He warned those earning more than £50,000 could miss out again, but Caroline Miskin, tax practitioner support and private clients at the Institute of Chartered Accountants in England and Wales, said there was “no practical reason” for the £50,000 limit.
“It was purely a policy decision,” she said. “It could have been designed capping the grant rather than income and tapering away above £50,000. My understanding is it was intended to exclude very high earning groups from support, but it has caught people who aren’t particularly high earners.”
The pressure for Sunak to act is even greater when the devolved governments’ actions are taken into account. Northern Ireland, for example, introduced the Newly Self-Employed Support Scheme (NSESS) and the Limited Company Director’s Support Scheme (LCDSS) on 21 January, which both provide an initial one-off taxable grant of £3,500. Wales launched a similar scheme last summer.
Despite these regional initiatives, travel is littered with those who have fallen through the gaps of the UK government’s schemes.
Lesley Jarvis, a limited company director/owner of Finesse Travel, has been in business for 22 years and as well as mainstream travel, the firm specialises in Formula 1 packages.
“I’ve paid taxes all my life and had no income since March and because I’m paid mainly in dividends, very little furlough,” she said.
“I have all my normal monthly expenses, Atol, tour indemnity insurance etc – over £850 per month. I specialise in Formula 1 and last year I lost over £20,000 where the flights went ahead but the race didn’t, so I wasn’t due any refunds from the airline but had to refund my clients.
“I just feel my whole life is about trying to beg for money that I feel I actually deserve. I’m volunteering three to four days a week at a vaccination centre, it’s something positive and it keeps me sane.
“I have applied for the Additional Restrictions Grant (ARG), but because I work from home, I haven’t had access to a lot of the grants local authorities have been paying out.
“I’d like to see some sector support and for the government to look at dividends, because they’re taxable income and HMRC have all the records. All I want is for us to be treated fairly.”
Julie Croucher, who runs tailor-made specialist agency Travel with Jules said: “Three million have been excluded and they’re not paying us any attention. People are being urged to take on apprentices – we can’t even afford to save the jobs we’ve got.”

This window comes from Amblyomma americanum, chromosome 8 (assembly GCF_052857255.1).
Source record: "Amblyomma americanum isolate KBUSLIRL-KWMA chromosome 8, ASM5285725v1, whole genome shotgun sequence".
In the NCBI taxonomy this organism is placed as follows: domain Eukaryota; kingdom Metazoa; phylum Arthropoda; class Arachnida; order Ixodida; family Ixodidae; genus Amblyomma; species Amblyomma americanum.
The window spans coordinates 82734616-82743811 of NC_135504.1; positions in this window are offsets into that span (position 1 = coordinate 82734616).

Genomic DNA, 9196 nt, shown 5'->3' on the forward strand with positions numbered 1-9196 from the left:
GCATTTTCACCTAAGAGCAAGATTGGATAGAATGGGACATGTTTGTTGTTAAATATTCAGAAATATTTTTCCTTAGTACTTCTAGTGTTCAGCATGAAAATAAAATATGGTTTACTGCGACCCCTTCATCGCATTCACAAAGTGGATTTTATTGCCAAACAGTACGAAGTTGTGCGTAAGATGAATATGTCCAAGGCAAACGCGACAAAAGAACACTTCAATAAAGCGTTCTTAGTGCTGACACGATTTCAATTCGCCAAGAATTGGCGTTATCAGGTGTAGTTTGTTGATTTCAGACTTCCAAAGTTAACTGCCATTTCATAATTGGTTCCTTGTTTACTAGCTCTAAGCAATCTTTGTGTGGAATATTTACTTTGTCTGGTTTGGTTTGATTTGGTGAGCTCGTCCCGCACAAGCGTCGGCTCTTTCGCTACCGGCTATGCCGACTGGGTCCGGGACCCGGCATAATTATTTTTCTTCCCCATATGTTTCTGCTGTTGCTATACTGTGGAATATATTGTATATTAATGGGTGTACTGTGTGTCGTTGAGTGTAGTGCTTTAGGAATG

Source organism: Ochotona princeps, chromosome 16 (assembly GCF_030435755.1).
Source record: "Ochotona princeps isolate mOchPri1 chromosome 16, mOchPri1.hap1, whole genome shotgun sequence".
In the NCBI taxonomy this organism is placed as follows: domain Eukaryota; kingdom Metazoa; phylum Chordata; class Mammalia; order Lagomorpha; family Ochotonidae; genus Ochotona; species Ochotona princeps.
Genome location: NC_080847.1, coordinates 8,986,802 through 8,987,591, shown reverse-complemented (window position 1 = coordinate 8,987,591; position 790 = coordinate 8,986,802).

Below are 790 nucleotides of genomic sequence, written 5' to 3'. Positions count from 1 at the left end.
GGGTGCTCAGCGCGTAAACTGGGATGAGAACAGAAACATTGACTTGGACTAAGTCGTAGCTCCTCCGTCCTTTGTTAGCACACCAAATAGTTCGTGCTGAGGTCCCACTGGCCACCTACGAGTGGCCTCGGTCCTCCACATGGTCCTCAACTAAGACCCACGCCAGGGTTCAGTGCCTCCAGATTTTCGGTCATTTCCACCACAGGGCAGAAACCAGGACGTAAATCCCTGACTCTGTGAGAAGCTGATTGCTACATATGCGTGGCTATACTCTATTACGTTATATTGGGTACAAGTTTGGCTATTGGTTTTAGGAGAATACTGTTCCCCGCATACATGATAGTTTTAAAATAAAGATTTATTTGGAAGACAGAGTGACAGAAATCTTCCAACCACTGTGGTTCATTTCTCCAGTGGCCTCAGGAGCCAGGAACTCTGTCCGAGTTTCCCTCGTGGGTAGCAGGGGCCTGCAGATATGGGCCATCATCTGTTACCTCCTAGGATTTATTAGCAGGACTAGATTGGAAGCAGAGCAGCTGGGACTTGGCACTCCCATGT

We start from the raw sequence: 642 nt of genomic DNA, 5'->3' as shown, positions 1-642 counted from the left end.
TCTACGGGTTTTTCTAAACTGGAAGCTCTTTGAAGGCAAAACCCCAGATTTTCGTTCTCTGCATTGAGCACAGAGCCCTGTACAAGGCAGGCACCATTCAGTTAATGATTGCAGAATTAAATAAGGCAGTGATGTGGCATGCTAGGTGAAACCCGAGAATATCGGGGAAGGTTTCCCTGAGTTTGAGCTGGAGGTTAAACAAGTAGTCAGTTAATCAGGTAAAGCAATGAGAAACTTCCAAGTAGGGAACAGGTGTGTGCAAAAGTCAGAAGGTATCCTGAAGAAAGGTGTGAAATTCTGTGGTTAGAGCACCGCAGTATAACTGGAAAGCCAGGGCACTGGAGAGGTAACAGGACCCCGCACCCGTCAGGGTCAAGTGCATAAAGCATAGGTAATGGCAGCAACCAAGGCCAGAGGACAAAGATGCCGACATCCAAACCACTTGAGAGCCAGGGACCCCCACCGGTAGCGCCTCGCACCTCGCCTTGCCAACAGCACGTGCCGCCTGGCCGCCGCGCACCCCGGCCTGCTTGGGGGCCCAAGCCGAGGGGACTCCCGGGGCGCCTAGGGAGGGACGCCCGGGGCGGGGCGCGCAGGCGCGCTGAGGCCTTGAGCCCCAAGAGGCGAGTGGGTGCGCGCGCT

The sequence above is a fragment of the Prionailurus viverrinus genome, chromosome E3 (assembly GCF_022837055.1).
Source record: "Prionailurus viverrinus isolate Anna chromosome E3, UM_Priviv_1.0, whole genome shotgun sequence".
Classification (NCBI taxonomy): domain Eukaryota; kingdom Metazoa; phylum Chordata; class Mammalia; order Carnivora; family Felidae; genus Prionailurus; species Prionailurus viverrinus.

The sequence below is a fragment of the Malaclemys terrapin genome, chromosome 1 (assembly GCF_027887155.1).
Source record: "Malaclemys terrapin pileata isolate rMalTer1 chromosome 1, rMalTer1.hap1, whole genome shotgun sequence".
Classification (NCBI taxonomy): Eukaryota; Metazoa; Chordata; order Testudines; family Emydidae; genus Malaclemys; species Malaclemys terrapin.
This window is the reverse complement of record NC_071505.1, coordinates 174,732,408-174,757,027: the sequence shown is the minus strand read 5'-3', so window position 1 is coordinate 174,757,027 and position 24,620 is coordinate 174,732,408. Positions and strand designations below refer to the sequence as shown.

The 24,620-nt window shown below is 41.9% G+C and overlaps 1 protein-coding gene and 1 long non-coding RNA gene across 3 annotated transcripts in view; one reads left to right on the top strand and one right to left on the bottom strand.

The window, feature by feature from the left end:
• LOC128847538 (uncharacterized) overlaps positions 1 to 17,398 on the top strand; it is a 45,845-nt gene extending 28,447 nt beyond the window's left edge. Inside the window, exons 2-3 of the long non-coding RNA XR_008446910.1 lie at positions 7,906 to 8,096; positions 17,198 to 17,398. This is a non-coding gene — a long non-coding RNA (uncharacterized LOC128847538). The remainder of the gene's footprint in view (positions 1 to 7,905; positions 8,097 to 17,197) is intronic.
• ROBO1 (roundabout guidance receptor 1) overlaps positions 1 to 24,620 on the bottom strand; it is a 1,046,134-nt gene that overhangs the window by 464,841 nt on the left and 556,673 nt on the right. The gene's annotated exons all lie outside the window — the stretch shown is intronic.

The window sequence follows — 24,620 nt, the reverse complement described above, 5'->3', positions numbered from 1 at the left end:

Croucher said she had taken out a “substantial” business loan pre-Covid which added to the pressure. Before rules became more flexible, she was unable to claim furlough because she had to continue working to refund clients.
“I can’t pay myself dividends as there’s no money in the company, I’ve (now) part-furloughed myself but still have to pay taxes, NI etc on the whole payroll – all the staff are furloughed.
“Even though I’m working, I’m not working for financial gain of the company, any work I am doing is rebooking. We worked through the night in the first lockdown. We moved bookings from last April/May to the same dates this year; we’re now cancelling them again.”
Helen Furlong, a PTA at Midcounties Co-Operative Travel, is based in Wales, where they have had “a little more support”.
“My husband and I are directors of our small, two-person family limited company paid a small wage and dividends.
“I could not go on furlough until the rules changed on working part-time in November because I had to work to refund or reorganise all our bookings and I’m still doing so.”
Anita Mandl runs AM Travel World, a small-group tours specialist and has a sideline as a freelance guide.
“I seem to have fallen short of all the different forms of government support,” she said.
“Furloughing myself was not an option and SEISS did not work for me because I did a freelance PAYE job, so I had two sources of income.”
Mandl’s earnings for PAYE freelance work were more than the remuneration from her limited company, falling foul of the government’s “50/50” rule.
“It’s been one year with no business but also a year where I had to refund all my clients who had paid for trips for the summer and autumn of 2020,” she said.
“I refunded money I had not got back myself and did the right thing by each and every client. I have survived on my savings and handouts from my family.”